Because the human body is not perfectly symmetrical, your feet are bound to be slightly different sizes. In some people this could amount to a half-size difference! Be sure to fit the pair of boots to your larger foot. You can always add socks to fill in the extra space, but there is nothing you can do to shrink your foot. I have seen some very imaginative (or just terribly desperate!) people cut the top of the toe box of their ill-fitting boots off just to give their foot breathing space so they could complete their hike.
Fortunately, many of the newer lightweight boots do not require the break-in time of the older, heavyweight leather boots. Still, it is important to break your boots in, even if it’s just to make sure that the boots are comfortable before you take your trip. Try them on some inclines and rough terrain. Any problems detected early will only be amplified on the trail, especially with the weight of a pack compounding problems. I always tell people that it’s cheaper to get a new pair of boots than to go to the doctor to have a problem taken care of later. If your feet feel good, so will you.
One tip I received from a reader sounds great to me. Use a pair of toe gel pads (made for ballet point shoes) to protect your toes on those long, relentless downhill hikes found at the Grand Canyon. You can find some of these pads online at various places. I found some online at Amazon.
Once you have the boots, it’s important to care for them properly. Clean them after your trips; waterproof them when necessary. With care, good boots will provide years of enjoyment and comfort. One thing I do every night of a hike before going to bed is to remove the insoles and stand them upright through the mouth of the boot. This allows them to dry thoroughly, which keeps foot odor down. In the desert, it has the benefit of making you check your boots in the morning for things like scorpions!
For boots to do their job well, the right socks are necessary. Go to the store and you will find multitudes of socks to choose from. The material and construction of your socks are very important considerations. Cotton, Ragg wool, merino wool, acrylic, and polypropylene, are some of the materials used in socks. They each have their strengths and weakness, which I will cover briefly here.
- No cotton! Cotton is a wonderful fiber for many things, including socks for everyday use. However, it is a mistake to wear cotton or cotton-blend socks while hiking. Your feet sweat and cotton absorbs and retains moisture, keeping your feet damp and causing the skin to soften. Add to that the friction caused by hiking and conditions are ripe for blisters.
- Ragg Wool is the classic choice of fiber for backpackers’ socks and is still one of the best. Ragg wool wicks moisture away from the foot, keeping the foot much more comfortable. It doesn’t mat down as quickly as some of the terry-looped socks available on the market, providing some welcome cushioning for your feet. The main problem with Ragg wool is that many people are allergic to wool. One way to get around this is to wear polypropylene liners under the wool socks. Another nuisance with Ragg wool is the special care they must be given. As a ranger, I wore wool socks with liners through all seasons. They took good care of my feet and I never got blisters-even with new boots! The problem I found the most difficult was laundering them. After a few months, the socks would be so tight with their elasticity gone that it was difficult to get them on my foot. I ended up replacing them after only a few months of use, even though the socks themselves were in good shape.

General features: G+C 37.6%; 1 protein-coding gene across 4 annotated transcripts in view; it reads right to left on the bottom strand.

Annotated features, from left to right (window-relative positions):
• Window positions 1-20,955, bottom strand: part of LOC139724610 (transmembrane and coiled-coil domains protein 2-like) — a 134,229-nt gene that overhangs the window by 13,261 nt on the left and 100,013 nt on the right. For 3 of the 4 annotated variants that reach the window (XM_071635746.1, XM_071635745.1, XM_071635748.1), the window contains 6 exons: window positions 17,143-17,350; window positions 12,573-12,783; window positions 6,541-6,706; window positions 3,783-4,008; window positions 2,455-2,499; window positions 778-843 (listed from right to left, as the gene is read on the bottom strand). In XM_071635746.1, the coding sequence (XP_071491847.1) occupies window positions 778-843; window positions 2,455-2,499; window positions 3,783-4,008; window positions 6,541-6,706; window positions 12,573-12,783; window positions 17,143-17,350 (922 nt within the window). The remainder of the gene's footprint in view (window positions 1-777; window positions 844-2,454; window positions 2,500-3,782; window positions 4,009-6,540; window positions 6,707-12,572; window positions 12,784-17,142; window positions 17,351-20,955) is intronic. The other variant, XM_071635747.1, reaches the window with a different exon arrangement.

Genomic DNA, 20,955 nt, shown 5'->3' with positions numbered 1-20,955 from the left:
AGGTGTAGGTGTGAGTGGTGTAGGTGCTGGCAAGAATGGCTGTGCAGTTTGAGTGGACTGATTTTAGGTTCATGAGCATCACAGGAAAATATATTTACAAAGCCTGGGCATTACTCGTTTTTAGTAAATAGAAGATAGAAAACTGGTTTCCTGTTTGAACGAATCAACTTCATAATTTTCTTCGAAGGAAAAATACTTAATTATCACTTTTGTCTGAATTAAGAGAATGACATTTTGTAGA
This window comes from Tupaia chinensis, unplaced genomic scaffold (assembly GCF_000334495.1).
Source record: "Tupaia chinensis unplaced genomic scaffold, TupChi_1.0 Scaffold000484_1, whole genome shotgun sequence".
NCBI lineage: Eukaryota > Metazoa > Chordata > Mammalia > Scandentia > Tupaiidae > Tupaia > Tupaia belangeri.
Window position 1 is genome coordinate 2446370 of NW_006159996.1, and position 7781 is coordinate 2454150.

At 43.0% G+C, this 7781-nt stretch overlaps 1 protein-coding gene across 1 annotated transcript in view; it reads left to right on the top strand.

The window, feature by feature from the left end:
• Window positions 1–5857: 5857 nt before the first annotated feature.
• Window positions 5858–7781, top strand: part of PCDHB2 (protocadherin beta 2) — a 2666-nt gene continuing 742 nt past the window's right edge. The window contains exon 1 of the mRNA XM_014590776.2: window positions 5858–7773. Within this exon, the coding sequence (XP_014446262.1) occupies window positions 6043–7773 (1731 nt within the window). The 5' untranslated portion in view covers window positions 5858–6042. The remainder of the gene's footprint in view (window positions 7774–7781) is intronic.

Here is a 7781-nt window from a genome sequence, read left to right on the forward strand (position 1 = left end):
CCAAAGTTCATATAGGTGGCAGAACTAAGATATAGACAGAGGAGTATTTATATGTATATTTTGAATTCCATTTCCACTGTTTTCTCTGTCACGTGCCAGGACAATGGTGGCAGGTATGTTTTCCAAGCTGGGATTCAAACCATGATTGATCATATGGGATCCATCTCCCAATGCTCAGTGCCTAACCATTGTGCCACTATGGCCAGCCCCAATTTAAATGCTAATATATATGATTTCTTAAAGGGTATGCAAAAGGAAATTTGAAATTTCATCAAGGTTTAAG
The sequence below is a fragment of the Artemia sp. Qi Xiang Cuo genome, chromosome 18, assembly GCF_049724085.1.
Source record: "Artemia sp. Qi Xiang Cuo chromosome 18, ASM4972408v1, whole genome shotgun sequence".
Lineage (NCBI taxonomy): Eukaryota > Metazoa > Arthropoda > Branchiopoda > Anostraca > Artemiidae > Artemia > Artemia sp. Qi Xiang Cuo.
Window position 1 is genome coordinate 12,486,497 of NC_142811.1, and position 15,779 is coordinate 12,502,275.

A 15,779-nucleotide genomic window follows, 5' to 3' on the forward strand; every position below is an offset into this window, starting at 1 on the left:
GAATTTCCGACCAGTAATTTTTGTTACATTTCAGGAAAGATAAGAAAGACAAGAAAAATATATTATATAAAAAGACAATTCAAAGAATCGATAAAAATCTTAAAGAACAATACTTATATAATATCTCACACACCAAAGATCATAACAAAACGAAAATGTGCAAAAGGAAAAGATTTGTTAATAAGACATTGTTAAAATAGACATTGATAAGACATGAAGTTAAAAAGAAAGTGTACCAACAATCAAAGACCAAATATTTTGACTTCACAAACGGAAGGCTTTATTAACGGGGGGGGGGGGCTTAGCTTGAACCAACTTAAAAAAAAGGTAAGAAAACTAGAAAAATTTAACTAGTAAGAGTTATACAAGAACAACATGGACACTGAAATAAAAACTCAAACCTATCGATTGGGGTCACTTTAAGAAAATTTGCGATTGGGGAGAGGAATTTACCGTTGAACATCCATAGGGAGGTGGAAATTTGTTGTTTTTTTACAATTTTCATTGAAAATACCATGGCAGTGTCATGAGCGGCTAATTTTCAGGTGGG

- Merino Wool is my favorite choice for socks. High quality merino wool has all of the good characteristics of Ragg wool without the problems. There is one brand in particular that I find exceptional—SmartWool. Not only is the fiber of superior quality, but the construction of the sock is wonderful as well. One major problem with finding good socks is finding some that fit your foot snugly, not too tight and not too loose. SmartWool socks fit beautifully with just the right amount of elasticity to hug my foot. Many people who are allergic to wool can wear high-quality merino wool. Another benefit of these socks is that they can be laundered without losing their elasticity. I still don’t put them in the dryer.
- Acrylic and acrylic-blend socks are also good choices for hikers. Although they do not last quite as long as wool and tend to be hotter as well, they do wick moisture away from the feet. The synthetic socks I find the most comfortable and that fit me best are Thorlos, but there are other brands to choose from that may fit your feet as well. Some of the synthetic socks have nice cushioning in areas that get the most impact. Again, fit is extremely important.
- Polypropylene is primarily used in liners – thin socks worn under the thicker main socks. The purpose of liners is to wick moisture away from the skin and out to the main sock, where it is dispersed. Liners can also be used as a protective layer to keep wool from touching the skin of sensitive individuals. They can also reduce friction between the foot and the boot. If your boots are a little big, liners can fill in some of the extra space so your foot doesn’t slide around.
- Silk is also used in liners for the same purpose as polypropylene. It feels wonderful but must be pampered somewhat when laundering.
Construction is nearly as important as the material used in socks. Features to look for are:
- Flat seams, especially above the toe. Bulky seams can create areas of sensitivity where blisters are likely to form.
- Snug, not tight, fit. I prefer socks with good elasticity that hugs my foot comfortably, preventing the material from bunching up.
- Thick socks that provide cushion for the ball and heel of your foot.